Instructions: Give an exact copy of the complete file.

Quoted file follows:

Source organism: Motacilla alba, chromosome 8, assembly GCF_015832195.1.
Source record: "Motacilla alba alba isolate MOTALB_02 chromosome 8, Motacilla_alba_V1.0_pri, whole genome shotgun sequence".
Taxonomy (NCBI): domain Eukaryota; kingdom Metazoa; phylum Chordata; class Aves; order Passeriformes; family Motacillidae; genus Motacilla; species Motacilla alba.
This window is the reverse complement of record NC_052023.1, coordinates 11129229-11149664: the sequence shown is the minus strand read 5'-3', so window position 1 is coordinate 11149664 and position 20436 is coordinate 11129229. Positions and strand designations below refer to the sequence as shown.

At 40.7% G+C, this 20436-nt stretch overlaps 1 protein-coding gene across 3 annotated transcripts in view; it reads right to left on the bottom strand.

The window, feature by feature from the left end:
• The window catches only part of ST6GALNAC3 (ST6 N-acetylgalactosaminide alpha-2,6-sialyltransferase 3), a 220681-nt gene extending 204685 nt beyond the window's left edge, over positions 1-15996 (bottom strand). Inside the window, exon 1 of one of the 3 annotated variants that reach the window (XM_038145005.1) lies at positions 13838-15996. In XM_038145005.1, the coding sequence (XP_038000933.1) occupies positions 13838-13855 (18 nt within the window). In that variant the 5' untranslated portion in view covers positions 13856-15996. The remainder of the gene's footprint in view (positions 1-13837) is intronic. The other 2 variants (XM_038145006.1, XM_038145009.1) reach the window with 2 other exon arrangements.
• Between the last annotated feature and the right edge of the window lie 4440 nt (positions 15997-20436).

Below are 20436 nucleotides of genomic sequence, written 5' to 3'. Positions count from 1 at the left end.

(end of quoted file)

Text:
Source organism: Motacilla alba, chromosome 8, assembly GCF_015832195.1.
Source record: "Motacilla alba alba isolate MOTALB_02 chromosome 8, Motacilla_alba_V1.0_pri, whole genome shotgun sequence".
Taxonomy (NCBI): domain Eukaryota; kingdom Metazoa; phylum Chordata; class Aves; order Passeriformes; family Motacillidae; genus Motacilla; species Motacilla alba.
This window is the reverse complement of record NC_052023.1, coordinates 11129229-11149664: the sequence shown is the minus strand read 5'-3', so window position 1 is coordinate 11149664 and position 20436 is coordinate 11129229. Positions and strand designations below refer to the sequence as shown.

At 40.7% G+C, this 20436-nt stretch overlaps 1 protein-coding gene across 3 annotated transcripts in view; it reads right to left on the bottom strand.

The window, feature by feature from the left end:
• The window catches only part of ST6GALNAC3 (ST6 N-acetylgalactosaminide alpha-2,6-sialyltransferase 3), a 220681-nt gene extending 204685 nt beyond the window's left edge, over positions 1-15996 (bottom strand). Inside the window, exon 1 of one of the 3 annotated variants that reach the window (XM_038145005.1) lies at positions 13838-15996. In XM_038145005.1, the coding sequence (XP_038000933.1) occupies positions 13838-13855 (18 nt within the window). In that variant the 5' untranslated portion in view covers positions 13856-15996. The remainder of the gene's footprint in view (positions 1-13837) is intronic. The other 2 variants (XM_038145006.1, XM_038145009.1) reach the window with 2 other exon arrangements.
• Between the last annotated feature and the right edge of the window lie 4440 nt (positions 15997-20436).

Below are 20436 nucleotides of genomic sequence, written 5' to 3'. Positions count from 1 at the left end.